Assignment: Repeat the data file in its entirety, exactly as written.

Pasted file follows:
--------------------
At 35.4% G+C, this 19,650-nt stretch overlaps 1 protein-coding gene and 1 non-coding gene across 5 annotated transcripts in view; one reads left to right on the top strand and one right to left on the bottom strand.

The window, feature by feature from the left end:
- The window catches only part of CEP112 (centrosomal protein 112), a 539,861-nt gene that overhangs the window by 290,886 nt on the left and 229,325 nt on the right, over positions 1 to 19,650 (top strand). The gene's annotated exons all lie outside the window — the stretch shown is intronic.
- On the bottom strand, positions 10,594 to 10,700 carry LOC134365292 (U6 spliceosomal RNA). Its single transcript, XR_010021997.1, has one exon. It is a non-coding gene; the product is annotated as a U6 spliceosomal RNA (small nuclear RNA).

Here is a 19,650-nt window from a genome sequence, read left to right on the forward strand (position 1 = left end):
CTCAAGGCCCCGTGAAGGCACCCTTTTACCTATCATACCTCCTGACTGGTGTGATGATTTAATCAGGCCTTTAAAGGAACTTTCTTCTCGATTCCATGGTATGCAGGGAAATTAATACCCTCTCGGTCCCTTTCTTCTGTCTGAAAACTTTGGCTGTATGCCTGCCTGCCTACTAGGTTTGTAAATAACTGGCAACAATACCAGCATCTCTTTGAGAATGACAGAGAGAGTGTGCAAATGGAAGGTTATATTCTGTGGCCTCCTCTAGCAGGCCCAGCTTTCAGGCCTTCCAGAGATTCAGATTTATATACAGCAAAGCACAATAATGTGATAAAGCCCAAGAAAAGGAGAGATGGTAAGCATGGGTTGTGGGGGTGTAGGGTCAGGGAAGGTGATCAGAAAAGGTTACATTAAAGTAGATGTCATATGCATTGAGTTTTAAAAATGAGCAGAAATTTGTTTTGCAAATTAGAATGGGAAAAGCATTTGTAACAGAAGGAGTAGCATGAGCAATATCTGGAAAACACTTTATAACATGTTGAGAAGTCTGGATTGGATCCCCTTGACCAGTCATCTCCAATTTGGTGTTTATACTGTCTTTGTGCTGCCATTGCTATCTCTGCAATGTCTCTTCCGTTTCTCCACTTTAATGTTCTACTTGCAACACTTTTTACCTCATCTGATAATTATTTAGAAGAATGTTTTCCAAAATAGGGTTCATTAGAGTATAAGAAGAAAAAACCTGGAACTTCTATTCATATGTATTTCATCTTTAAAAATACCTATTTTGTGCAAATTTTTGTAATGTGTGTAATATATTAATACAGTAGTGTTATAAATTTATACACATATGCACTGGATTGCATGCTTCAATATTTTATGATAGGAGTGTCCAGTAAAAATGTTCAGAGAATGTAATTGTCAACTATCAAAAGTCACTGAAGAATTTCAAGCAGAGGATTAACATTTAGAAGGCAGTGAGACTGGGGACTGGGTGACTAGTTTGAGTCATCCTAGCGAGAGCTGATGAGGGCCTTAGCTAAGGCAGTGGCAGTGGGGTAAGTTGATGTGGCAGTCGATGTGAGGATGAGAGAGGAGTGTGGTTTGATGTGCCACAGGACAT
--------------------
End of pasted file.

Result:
At 35.4% G+C, this 19,650-nt stretch overlaps 1 protein-coding gene and 1 non-coding gene across 5 annotated transcripts in view; one reads left to right on the top strand and one right to left on the bottom strand.

The window, feature by feature from the left end:
- The window catches only part of CEP112 (centrosomal protein 112), a 539,861-nt gene that overhangs the window by 290,886 nt on the left and 229,325 nt on the right, over positions 1 to 19,650 (top strand). The gene's annotated exons all lie outside the window — the stretch shown is intronic.
- On the bottom strand, positions 10,594 to 10,700 carry LOC134365292 (U6 spliceosomal RNA). Its single transcript, XR_010021997.1, has one exon. It is a non-coding gene; the product is annotated as a U6 spliceosomal RNA (small nuclear RNA).

Here is a 19,650-nt window from a genome sequence, read left to right on the forward strand (position 1 = left end):
CTCAAGGCCCCGTGAAGGCACCCTTTTACCTATCATACCTCCTGACTGGTGTGATGATTTAATCAGGCCTTTAAAGGAACTTTCTTCTCGATTCCATGGTATGCAGGGAAATTAATACCCTCTCGGTCCCTTTCTTCTGTCTGAAAACTTTGGCTGTATGCCTGCCTGCCTACTAGGTTTGTAAATAACTGGCAACAATACCAGCATCTCTTTGAGAATGACAGAGAGAGTGTGCAAATGGAAGGTTATATTCTGTGGCCTCCTCTAGCAGGCCCAGCTTTCAGGCCTTCCAGAGATTCAGATTTATATACAGCAAAGCACAATAATGTGATAAAGCCCAAGAAAAGGAGAGATGGTAAGCATGGGTTGTGGGGGTGTAGGGTCAGGGAAGGTGATCAGAAAAGGTTACATTAAAGTAGATGTCATATGCATTGAGTTTTAAAAATGAGCAGAAATTTGTTTTGCAAATTAGAATGGGAAAAGCATTTGTAACAGAAGGAGTAGCATGAGCAATATCTGGAAAACACTTTATAACATGTTGAGAAGTCTGGATTGGATCCCCTTGACCAGTCATCTCCAATTTGGTGTTTATACTGTCTTTGTGCTGCCATTGCTATCTCTGCAATGTCTCTTCCGTTTCTCCACTTTAATGTTCTACTTGCAACACTTTTTACCTCATCTGATAATTATTTAGAAGAATGTTTTCCAAAATAGGGTTCATTAGAGTATAAGAAGAAAAAACCTGGAACTTCTATTCATATGTATTTCATCTTTAAAAATACCTATTTTGTGCAAATTTTTGTAATGTGTGTAATATATTAATACAGTAGTGTTATAAATTTATACACATATGCACTGGATTGCATGCTTCAATATTTTATGATAGGAGTGTCCAGTAAAAATGTTCAGAGAATGTAATTGTCAACTATCAAAAGTCACTGAAGAATTTCAAGCAGAGGATTAACATTTAGAAGGCAGTGAGACTGGGGACTGGGTGACTAGTTTGAGTCATCCTAGCGAGAGCTGATGAGGGCCTTAGCTAAGGCAGTGGCAGTGGGGTAAGTTGATGTGGCAGTCGATGTGAGGATGAGAGAGGAGTGTGGTTTGATGTGCCACAGGACAT